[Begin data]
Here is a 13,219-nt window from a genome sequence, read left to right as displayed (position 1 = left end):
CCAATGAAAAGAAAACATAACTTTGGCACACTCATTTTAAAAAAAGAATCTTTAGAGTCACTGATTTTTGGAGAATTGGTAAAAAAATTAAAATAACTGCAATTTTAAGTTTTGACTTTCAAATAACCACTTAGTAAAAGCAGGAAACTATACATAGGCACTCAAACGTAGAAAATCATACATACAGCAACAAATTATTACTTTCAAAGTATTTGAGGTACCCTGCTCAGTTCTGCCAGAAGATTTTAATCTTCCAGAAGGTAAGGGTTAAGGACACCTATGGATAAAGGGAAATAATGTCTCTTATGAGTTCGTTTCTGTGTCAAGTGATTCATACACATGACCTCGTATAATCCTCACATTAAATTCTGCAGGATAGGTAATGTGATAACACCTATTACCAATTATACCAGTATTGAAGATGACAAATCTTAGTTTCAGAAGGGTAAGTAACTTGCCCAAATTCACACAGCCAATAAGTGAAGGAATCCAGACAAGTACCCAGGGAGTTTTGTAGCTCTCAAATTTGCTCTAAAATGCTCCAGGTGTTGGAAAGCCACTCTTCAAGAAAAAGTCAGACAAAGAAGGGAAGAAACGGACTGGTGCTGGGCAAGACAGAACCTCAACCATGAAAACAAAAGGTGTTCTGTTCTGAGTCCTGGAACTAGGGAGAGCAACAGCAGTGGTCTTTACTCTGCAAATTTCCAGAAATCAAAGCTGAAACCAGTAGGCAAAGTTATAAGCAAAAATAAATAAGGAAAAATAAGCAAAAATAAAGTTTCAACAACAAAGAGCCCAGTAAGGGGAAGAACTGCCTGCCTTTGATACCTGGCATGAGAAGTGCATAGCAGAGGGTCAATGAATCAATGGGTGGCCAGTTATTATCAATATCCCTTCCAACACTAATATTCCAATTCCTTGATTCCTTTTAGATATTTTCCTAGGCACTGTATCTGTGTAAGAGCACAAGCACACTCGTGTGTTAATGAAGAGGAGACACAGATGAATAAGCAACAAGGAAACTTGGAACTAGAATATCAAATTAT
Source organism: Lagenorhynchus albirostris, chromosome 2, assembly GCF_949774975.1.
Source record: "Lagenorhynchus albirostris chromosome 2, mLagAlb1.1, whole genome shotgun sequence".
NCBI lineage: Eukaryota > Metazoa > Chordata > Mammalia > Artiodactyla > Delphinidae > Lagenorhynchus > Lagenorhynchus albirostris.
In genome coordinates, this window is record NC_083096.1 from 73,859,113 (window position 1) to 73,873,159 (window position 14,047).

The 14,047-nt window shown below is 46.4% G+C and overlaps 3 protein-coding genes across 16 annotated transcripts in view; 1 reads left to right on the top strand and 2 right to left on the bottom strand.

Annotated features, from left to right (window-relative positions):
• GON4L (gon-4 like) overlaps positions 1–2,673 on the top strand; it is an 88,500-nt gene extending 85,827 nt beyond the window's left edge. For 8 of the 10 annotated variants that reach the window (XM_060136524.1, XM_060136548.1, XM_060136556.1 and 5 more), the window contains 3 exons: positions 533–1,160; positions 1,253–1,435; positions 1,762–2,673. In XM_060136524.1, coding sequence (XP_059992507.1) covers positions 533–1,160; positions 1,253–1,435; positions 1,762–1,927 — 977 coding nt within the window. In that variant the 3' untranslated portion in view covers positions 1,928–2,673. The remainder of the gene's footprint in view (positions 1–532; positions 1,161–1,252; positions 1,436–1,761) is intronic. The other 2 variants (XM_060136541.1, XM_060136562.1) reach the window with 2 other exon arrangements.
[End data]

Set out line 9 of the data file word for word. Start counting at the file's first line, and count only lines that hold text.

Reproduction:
• GON4L (gon-4 like) overlaps positions 1–2,673 on the top strand; it is an 88,500-nt gene extending 85,827 nt beyond the window's left edge. For 8 of the 10 annotated variants that reach the window (XM_060136524.1, XM_060136548.1, XM_060136556.1 and 5 more), the window contains 3 exons: positions 533–1,160; positions 1,253–1,435; positions 1,762–2,673. In XM_060136524.1, coding sequence (XP_059992507.1) covers positions 533–1,160; positions 1,253–1,435; positions 1,762–1,927 — 977 coding nt within the window. In that variant the 3' untranslated portion in view covers positions 1,928–2,673. The remainder of the gene's footprint in view (positions 1–532; positions 1,161–1,252; positions 1,436–1,761) is intronic. The other 2 variants (XM_060136541.1, XM_060136562.1) reach the window with 2 other exon arrangements.